A red face to go with the red trousers

He’s best known for his red trousers but it is George Ferguson’s face that is glowing bright red today.

The Mayor of Bristol is never out of the news in the city and has made headlines for the wrong reasons in the past with his unfortunate habit of using the F-word.

First he abused a man who persistently questioned him about residents’ parking zones at a party. Ferguson refused to say sorry, claiming that the man was stalking him. Then he used the same word in a row with the city’s Conservative leader Peter Abraham. On this occasion he issued an apology of sorts but said he had merely used “strong language in a private exchange.”

It couldn’t really get any worse for an elected mayor could it? Oh yes, it could.

He’s become the plague of the city’s motorists. Not only introducing those increasingly unpopular parking zones all over Bristol, but also his ‘Make Sundays Special’ campaign (in which cars are banned from the city centre) and an astonishing number of 20mph zones. Some 13,000 20mph speed limit signs have been put up across the city with the total bill costing taxpayers more than £2.3 million.

Ferguson has always bigged up his green credentials, travelling round the city Boris-Johnson style on a bike (increasing numbers of cycle lanes have also infuriated motorists in many parts of Bristol) and, when he does get behind the wheel, doing so in an electric-powered Smart car. So imagine the field day the anti-Ferguson brigade have been having now that he’s been done for speeding.

And he wasn’t going down a very steep hill on a bike or even having his Smart car pushed by Bristol Rugby Club’s pack, he was driving an ordinary car. He was caught doing 35mph in a 30mph zone on the Portway, a main route into the city, which most residents think should be a minimum of 50mph along its entire length. It was an official fleet car that had been hired from the city council, which he insists he rarely uses. He would say that wouldn’t he?

Unlike his language blunders, he has at least said a very hasty sorry on this occasion. “I am shocked to have just discovered I exceeded the speed limit on the Portway last month,” he said. “This was an inexcusable mistake on my part on one of the rare occasions when I have had to use a council fleet car.

“I am only too aware of the dangers of exceeding speed limits and commend the Avon and Somerset police for their vigilance.”

But it’s what he went on to say after issuing that grovelling apology that is more outrageous than his speeding, his swearing or even those 13,000 20mph zones.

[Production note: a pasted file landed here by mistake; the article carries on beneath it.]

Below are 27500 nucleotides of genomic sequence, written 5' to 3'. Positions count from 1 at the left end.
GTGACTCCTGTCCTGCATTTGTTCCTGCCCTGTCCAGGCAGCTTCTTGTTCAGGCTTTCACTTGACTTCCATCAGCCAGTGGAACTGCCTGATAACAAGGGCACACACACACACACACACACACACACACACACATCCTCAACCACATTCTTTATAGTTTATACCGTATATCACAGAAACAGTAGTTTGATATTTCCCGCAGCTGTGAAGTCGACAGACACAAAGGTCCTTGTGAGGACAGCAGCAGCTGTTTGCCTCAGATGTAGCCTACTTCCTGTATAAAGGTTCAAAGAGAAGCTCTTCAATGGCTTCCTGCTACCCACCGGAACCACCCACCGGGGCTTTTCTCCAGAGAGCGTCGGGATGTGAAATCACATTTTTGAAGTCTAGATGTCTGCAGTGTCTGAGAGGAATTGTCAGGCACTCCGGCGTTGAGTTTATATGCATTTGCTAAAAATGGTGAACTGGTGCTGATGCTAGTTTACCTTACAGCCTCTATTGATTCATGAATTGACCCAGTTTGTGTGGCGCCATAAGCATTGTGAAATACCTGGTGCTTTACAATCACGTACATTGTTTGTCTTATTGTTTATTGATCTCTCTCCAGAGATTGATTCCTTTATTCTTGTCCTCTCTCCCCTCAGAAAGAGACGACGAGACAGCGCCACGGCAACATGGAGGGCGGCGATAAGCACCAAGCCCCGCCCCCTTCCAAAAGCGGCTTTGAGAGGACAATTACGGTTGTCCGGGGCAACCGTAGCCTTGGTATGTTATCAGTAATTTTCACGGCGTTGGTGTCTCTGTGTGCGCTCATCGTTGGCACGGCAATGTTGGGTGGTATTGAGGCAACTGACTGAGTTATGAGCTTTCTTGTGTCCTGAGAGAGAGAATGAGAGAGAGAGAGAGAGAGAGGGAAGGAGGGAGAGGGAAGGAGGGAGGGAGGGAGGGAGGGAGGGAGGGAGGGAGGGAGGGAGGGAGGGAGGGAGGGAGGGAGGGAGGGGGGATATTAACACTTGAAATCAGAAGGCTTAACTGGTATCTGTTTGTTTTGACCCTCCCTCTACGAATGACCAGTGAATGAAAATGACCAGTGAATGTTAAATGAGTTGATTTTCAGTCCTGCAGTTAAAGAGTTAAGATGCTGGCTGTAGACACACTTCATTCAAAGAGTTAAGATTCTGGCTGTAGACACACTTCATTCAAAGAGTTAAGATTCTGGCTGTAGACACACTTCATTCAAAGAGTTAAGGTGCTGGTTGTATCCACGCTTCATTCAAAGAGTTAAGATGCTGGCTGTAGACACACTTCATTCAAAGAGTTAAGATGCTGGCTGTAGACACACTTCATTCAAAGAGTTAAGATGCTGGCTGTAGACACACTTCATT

“I have blemished an otherwise clean licence and shall be paying the penalty charge willingly from my own pocket.”
He’s implying that we should be grateful for the fact he’s paying the £100 fine himself. What should we expect? That it should come out of an official city council pot for “fleet car fines”? Pay up, George and do so immediately.
Oh, and it might be time to think again about those 20mph limits which you’ll presumably find even more difficult to stick to than the 30mph one the next time you get behind the wheel.
Edinburgh is another city that is soon to introduce a significant number of 20mph zones – and council leaders have been shown some interesting stats for the UK a whole. Between 2009 and 2013 there was a 76 per cent rise in the number of injury-related road accidents in 20mph zones. Some 3,164 people have been killed, seriously or slightly injured compared to 1,795 four years earlier. In comparison, accidents on all other roads in built-up areas fell by 17%.
Those 20mph zones could be luring pedestrians into a false sense of security. More and more of them seem to have been walking in front of cars.
  • googleplus
  • linkedin
  • tumblr
  • rss
  • pinterest
  • mail
Kevan Blackadder

Written by Kevan Blackadder

Kevan Blackadder is a media consultant who runs Blackadder Media Limited. Kevan was previously editor of the Gloucestershire Echo and assistant editor of the Bristol Post. A Cumbrian who moved to the South West “for a couple of years” in the 1980s, he can’t quite believe he’s been there ever since.

More in Recent, Sticky (68 of 412 articles)